Amitriptyline for dogs is a prescription medication that’s used for the treatment of anxiety disorders. It is not FDA approved for use in animals, but veterinarians often use it for behavioral disorders such as fear of noises, separation anxiety, or generalized anxiety. The drug is effective in treating the symptoms of these behaviors, but dog owners will find more success when the drug is combined with behavior modification therapy. Amitriptyline for dogs can be purchased in generic form, and it is also available under the brand name Elavil®. It is considered a tricyclic antidepressant, and the drug works by interacting with chemicals in the brain that become unbalanced.
Prescriptions of amitriptyline for dogs can be administered in pill form or as an injection in the veterinarian’s office. It is available in dosages that range from 10 to 75 mg per tablet. The size of the dose is often determined by the pet’s weight and can range from 0.5 to 2 mg of the drug per pound. Amitriptyline should be given with plenty of water. Doses are given two to three times per day, depending on the instructions from the veterinarian. It often takes several days before the dog owner will see any difference in her pet’s behavior.
There are many potential side effects to using amitriptyline for dogs, because the drug interacts with the central nervous system and the brain. The most common side effects include dizziness, retention of urine, and appetite loss. Constipation, panting, and weight loss are additional side effects that are sometimes reported. Some of the more serious concerns when giving a dog amitriptyline include seizures, high blood pressure, and severe muscle weakness. Allergic reactions to the drug are also a possibility, so dog owners should watch for signs of facial or tongue swelling in addition to difficulty breathing. If any serious side effects are noticed, the drug should be discontinued and the dog should be taken to a veterinarian for emergency treatment.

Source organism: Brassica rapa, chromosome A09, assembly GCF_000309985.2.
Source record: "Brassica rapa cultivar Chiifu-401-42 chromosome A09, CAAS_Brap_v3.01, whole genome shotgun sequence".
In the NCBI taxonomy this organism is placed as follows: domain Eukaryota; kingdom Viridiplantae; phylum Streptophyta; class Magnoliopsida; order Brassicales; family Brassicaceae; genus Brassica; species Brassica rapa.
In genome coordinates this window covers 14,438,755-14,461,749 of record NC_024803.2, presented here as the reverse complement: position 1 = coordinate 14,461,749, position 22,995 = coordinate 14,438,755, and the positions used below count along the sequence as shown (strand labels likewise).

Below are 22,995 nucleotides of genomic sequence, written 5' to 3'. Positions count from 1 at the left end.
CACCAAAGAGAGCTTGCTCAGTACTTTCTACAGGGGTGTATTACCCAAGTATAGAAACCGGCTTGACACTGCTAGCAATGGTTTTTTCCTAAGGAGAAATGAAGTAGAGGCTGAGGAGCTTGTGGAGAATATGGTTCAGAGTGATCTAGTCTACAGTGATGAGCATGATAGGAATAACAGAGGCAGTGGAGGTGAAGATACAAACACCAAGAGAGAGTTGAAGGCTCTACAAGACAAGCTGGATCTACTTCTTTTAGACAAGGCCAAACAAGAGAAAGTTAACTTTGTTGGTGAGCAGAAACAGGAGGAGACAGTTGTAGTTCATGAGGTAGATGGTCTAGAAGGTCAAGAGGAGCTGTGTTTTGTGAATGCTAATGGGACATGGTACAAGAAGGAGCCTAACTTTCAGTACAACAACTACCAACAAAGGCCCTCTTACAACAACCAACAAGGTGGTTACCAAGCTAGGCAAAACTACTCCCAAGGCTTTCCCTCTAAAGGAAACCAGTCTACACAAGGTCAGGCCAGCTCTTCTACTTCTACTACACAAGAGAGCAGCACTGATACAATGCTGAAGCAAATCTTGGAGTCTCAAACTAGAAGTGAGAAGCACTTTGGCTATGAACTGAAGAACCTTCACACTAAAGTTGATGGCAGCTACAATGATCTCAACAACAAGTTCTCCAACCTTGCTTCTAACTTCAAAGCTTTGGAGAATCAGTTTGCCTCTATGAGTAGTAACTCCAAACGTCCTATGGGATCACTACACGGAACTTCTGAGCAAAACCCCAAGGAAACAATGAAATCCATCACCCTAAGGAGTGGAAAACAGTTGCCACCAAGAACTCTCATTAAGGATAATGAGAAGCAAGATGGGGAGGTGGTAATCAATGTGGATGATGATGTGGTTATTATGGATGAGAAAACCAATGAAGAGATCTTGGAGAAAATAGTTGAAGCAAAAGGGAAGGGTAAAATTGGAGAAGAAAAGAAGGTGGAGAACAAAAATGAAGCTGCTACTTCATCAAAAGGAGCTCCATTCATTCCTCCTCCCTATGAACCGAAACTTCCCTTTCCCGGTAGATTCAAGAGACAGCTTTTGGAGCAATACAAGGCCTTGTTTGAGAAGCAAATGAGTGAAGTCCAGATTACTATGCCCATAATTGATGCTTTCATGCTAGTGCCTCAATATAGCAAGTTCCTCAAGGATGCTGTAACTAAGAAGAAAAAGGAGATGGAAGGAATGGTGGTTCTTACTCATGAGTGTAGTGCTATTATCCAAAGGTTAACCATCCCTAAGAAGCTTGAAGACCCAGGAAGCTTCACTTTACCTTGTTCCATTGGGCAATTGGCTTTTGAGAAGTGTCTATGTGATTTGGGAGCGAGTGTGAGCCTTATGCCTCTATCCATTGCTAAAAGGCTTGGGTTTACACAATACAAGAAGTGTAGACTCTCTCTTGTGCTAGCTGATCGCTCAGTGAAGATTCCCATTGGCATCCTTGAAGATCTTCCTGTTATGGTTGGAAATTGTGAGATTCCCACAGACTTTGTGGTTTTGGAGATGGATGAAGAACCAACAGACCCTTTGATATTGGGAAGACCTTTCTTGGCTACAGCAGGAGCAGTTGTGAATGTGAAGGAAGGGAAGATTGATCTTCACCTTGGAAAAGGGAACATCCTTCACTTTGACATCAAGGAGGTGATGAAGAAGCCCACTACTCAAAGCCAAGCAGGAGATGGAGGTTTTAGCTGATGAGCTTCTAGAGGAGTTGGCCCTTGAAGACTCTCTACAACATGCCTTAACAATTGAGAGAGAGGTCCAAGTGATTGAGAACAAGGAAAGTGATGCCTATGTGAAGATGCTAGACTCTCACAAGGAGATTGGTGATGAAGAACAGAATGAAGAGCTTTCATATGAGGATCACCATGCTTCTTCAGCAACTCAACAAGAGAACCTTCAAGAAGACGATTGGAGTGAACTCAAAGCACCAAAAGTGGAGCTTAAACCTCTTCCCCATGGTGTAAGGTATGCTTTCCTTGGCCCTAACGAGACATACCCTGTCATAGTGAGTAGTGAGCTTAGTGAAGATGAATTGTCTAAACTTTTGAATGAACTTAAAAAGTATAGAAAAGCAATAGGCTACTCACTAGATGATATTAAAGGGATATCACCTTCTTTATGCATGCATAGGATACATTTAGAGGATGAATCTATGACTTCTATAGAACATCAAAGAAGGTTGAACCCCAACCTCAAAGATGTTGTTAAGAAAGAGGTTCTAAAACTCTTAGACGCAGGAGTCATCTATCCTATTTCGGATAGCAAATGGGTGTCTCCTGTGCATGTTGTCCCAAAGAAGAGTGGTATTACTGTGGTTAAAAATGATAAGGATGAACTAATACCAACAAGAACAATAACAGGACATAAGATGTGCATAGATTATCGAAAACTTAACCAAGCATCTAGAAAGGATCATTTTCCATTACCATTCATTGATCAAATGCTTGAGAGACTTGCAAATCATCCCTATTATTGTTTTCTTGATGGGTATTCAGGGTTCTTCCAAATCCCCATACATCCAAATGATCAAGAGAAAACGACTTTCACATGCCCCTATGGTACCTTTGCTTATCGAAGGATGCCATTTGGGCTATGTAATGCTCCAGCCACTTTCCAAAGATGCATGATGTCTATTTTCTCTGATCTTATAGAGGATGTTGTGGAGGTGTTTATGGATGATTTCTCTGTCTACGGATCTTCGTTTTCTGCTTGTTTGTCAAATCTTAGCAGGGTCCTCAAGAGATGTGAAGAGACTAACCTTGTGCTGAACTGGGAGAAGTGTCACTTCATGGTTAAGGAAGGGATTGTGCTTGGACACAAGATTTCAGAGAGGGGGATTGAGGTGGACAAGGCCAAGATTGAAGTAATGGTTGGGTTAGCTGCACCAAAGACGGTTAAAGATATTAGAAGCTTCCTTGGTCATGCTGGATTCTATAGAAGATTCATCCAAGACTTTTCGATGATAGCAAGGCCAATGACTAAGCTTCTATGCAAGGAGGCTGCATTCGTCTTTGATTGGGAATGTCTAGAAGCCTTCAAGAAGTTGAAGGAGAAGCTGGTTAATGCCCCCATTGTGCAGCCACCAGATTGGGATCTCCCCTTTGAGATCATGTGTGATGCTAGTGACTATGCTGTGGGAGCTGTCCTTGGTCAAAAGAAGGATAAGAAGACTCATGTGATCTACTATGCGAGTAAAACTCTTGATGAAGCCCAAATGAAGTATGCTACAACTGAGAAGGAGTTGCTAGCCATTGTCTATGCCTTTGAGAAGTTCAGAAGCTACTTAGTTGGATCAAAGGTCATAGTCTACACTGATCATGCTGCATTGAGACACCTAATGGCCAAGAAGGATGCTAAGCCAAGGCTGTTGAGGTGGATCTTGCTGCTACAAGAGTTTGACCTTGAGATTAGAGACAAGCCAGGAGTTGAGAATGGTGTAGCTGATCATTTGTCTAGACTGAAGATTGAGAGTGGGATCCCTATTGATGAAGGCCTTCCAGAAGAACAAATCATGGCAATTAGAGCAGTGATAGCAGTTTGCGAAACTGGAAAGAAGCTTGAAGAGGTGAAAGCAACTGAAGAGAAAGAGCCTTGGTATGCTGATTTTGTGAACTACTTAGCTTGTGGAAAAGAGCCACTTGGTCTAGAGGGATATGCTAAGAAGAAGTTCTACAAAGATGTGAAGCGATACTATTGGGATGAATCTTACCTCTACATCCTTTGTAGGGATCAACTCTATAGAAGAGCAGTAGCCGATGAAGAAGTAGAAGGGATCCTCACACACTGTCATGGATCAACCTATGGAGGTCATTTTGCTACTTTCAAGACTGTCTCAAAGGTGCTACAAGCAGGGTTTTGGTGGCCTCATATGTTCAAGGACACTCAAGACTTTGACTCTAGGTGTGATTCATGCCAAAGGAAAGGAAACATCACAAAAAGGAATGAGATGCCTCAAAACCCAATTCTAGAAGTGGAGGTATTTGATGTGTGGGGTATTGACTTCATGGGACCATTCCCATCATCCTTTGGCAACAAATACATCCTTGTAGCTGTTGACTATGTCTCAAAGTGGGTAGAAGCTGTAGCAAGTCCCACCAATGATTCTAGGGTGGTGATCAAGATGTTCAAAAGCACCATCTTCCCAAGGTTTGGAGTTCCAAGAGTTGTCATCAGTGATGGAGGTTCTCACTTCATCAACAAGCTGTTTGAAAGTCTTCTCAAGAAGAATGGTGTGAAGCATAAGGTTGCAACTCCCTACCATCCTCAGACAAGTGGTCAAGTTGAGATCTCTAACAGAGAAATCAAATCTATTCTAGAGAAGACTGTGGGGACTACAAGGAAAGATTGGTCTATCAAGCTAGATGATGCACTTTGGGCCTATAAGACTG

A veterinarian will often ask questions about the dog’s medical history before providing a prescription of amitriptyline. The drug should be used with extreme caution if an animal has a history of heart, kidney, or liver disease or of seizures. It is usually not recommended for dogs that are pregnant or nursing pups. Collars and dips that are used for flea control should not be used on a dog that’s taking amitriptyline, and the vet will most likely not prescribe the drug until at least two weeks after flea control measures are discontinued. There are many additional drugs that can counteract the effects of amitriptyline or that can produce dangerous results if taken in combination. The best course of action is often to tell the veterinarian about every drug and supplement the dog is taking.